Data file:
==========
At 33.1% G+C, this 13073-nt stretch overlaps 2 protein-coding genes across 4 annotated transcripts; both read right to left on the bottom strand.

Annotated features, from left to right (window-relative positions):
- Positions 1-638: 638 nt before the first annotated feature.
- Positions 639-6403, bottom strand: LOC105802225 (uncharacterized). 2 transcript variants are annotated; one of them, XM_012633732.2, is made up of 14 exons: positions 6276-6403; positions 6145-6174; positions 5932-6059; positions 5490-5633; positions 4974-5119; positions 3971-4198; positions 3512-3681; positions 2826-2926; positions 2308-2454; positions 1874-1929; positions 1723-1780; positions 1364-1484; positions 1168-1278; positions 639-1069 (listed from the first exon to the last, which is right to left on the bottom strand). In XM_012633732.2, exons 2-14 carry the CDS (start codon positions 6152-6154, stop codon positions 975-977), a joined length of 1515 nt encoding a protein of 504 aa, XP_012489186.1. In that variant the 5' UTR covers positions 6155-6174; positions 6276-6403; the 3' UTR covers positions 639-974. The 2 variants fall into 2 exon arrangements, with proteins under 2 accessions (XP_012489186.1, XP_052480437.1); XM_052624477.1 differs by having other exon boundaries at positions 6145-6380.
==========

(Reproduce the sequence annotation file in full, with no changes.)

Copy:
At 33.1% G+C, this 13073-nt stretch overlaps 2 protein-coding genes across 4 annotated transcripts; both read right to left on the bottom strand.

Annotated features, from left to right (window-relative positions):
- Positions 1-638: 638 nt before the first annotated feature.
- Positions 639-6403, bottom strand: LOC105802225 (uncharacterized). 2 transcript variants are annotated; one of them, XM_012633732.2, is made up of 14 exons: positions 6276-6403; positions 6145-6174; positions 5932-6059; positions 5490-5633; positions 4974-5119; positions 3971-4198; positions 3512-3681; positions 2826-2926; positions 2308-2454; positions 1874-1929; positions 1723-1780; positions 1364-1484; positions 1168-1278; positions 639-1069 (listed from the first exon to the last, which is right to left on the bottom strand). In XM_012633732.2, exons 2-14 carry the CDS (start codon positions 6152-6154, stop codon positions 975-977), a joined length of 1515 nt encoding a protein of 504 aa, XP_012489186.1. In that variant the 5' UTR covers positions 6155-6174; positions 6276-6403; the 3' UTR covers positions 639-974. The 2 variants fall into 2 exon arrangements, with proteins under 2 accessions (XP_012489186.1, XP_052480437.1); XM_052624477.1 differs by having other exon boundaries at positions 6145-6380.